French election: Macron faces 12 contenders as race begins
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French President Emmanuel Macron has urged French voters to go to the polls this weekend to vote in the first round of the country’s elections. The polls assert that Mr Macron is favourite to win the first round, but his lead over far-right rival Marine Le Pen has shrunk in recent days. Speaking on French morning radio, the president said he was surprised by the increasing tendency of people to ask what point there was in voting. He told France Inter: “Is it useful? Yes. If I hadn’t had a real mandate five years ago I couldn’t have done what I have done. Only the vote gives that legitimacy.
“Many people sign up to causes, petitions, movements … but don’t necessarily vote.
“Causes are important … but the profound changes we can make to society come when we vote.”
Mr Macron has become an increasingly polarising figure during his time as French president.
In late 2018, the Yellow Vest (Gilets Jaune) protests started in France calling for economic justice.
Those who took part in the protests still rally against the economic reality in France, and one figure from the movement recently spoke to France 24 about the upcoming election.
Jérôme Batret, a farmer from rural Auvergne, told the news outlet last week: “He didn’t respect the people back then and he doesn’t respect them now.
“We have a president who wants to piss off his own people – and yet he’ll win again.”
Mr Batret says his spending power has plummeted during Macron’s five years in office – a turbulent term marked by the coronavirus pandemic and now the fallout from the war in Ukraine.
Surging energy prices mean most of his earnings are now swallowed up by the fuel he needs to run his car and tractor, and to heat his house.
He added: “People in Paris tell me it’s not so bad for them, but out here in the countryside we’ve got no choice.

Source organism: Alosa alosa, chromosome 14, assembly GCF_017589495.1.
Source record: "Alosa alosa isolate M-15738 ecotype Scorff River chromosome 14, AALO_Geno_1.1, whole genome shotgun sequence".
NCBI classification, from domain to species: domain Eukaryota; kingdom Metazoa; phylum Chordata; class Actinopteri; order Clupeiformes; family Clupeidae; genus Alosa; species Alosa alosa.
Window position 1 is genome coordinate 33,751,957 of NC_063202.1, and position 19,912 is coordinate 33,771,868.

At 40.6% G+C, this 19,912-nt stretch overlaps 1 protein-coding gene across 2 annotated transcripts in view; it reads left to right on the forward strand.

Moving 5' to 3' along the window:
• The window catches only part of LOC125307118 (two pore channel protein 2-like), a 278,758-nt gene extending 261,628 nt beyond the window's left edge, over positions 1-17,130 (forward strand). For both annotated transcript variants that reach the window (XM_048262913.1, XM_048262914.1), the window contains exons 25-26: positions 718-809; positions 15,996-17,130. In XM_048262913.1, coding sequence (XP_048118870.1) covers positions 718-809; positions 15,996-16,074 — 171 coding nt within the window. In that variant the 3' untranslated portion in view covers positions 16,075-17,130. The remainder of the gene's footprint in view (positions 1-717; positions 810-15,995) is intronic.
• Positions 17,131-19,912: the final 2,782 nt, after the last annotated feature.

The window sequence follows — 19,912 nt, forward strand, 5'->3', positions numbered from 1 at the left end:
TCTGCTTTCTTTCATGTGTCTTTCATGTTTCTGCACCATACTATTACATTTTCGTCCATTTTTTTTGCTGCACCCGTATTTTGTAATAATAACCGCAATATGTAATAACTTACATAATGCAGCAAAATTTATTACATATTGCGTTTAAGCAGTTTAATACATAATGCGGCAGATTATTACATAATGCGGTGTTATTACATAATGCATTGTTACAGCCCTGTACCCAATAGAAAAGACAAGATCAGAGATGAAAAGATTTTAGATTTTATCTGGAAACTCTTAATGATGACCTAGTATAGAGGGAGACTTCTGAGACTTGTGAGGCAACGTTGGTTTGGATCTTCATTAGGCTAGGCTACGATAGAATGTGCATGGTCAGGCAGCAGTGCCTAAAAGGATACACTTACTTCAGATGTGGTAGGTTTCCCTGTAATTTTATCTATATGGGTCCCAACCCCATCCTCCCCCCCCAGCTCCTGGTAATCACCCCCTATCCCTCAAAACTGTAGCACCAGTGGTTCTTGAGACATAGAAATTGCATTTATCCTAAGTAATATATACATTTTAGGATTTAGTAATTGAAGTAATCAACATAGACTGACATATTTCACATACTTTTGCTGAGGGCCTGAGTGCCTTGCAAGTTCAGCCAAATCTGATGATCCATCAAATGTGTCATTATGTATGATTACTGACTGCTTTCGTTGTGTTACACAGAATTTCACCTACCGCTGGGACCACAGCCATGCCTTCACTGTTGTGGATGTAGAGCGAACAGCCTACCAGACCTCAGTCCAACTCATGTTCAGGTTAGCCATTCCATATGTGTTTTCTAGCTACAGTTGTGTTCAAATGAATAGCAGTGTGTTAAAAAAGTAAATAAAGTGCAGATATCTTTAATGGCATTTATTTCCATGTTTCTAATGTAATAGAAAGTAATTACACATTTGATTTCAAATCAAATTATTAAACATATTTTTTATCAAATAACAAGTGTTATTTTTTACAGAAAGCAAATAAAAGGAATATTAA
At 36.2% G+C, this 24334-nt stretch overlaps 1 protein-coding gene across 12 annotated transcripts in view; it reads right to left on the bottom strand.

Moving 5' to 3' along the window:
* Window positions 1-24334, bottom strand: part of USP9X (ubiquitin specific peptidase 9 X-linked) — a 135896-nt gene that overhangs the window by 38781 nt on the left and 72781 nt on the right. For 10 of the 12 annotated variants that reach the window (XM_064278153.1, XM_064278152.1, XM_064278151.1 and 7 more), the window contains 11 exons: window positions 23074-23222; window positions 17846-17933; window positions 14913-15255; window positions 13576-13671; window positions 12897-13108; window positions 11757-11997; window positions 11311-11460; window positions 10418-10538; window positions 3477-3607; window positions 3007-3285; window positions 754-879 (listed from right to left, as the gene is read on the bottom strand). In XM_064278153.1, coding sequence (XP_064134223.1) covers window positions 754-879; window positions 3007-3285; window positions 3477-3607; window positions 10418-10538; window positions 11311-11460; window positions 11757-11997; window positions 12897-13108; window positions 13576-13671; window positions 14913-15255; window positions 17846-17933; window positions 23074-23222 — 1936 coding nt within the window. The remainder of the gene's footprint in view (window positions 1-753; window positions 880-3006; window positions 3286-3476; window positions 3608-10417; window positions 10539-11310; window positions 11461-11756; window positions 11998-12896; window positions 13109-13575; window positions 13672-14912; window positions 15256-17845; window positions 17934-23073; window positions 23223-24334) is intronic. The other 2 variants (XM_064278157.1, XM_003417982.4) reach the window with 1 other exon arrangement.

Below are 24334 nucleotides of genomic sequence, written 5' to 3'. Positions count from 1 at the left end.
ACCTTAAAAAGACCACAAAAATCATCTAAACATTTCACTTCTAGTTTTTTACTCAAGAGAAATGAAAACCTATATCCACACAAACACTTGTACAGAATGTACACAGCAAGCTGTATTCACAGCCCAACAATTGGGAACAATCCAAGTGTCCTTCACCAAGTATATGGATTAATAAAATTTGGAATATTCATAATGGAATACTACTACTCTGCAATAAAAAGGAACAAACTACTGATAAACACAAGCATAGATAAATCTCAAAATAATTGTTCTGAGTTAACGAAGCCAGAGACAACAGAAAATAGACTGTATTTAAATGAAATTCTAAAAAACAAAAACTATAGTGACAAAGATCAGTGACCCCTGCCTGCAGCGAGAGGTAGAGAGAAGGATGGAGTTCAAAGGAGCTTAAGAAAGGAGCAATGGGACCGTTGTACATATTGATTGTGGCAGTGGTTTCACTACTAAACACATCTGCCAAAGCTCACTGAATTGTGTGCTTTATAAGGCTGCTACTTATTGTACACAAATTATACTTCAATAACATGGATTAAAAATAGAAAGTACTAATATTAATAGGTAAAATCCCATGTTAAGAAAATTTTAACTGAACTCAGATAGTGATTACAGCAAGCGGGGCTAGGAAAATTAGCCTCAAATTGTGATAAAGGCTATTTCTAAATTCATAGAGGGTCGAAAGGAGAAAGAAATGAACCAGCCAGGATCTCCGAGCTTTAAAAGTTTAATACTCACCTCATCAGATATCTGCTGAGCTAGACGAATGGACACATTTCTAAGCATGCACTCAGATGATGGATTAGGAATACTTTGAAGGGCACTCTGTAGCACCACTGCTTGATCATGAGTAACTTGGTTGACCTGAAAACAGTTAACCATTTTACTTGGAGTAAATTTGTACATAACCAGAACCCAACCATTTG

“My sons work 35 kilometres from home. That’s 400 euros per month in petrol just to get to work.
“Politicians in Paris don’t give a shit about us.
“They make empty promises come election time and then leave us to rot. They have no respect for the people.”
Mr Batret also explained how more and more people in France are being swayed by extremist candidates.
Ms Le Pen of the National Assembly is once again challenging Macron, but a new face of the far right – Eric Zemmour – is also vying for the presidency.
Mr Batret added: “On April 24 they’ll be telling us to back Macron as the lesser evil, but I don’t think he is.
“If it’s Macron versus Le Pen again, I’ll vote Le Pen. And if it’s Zemmour, I’ll leave the country.”
During his radio interview this morning, Mr Macron admitted he has failed to stop people from leaning towards extremist candidates.
He said: “I didn’t succeed in convincing people that the extreme right is not the answer.”
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The president also reiterated his determination to reform the country’s pension system, a proposal that sparked more than a month of strikes in France in 2019-2020, the worst industrial action to hit the country since the previous attempt to reform pensions in 2010.
If re-elected, he said he would raise the retirement age from 62 to 65 apart from a few special exceptions and introduce a minimum pension of €1,100 (about £925) a month that would be index linked.
He added: “I want to defend the system in which those in work pay the pensions of the retired. I want to defend this system, but we cannot carry on as things are.
“The system is in the red. Those on low pensions are struggling.
“All those who tell you we can keep pensions as they are today are lying.
“Today on average, people don’t stop working at 62, they carry on until 63.5 years. And several million of our citizens – many of them women doing tough jobs – work until 67. There’s a kind of hypocrisy about this.”
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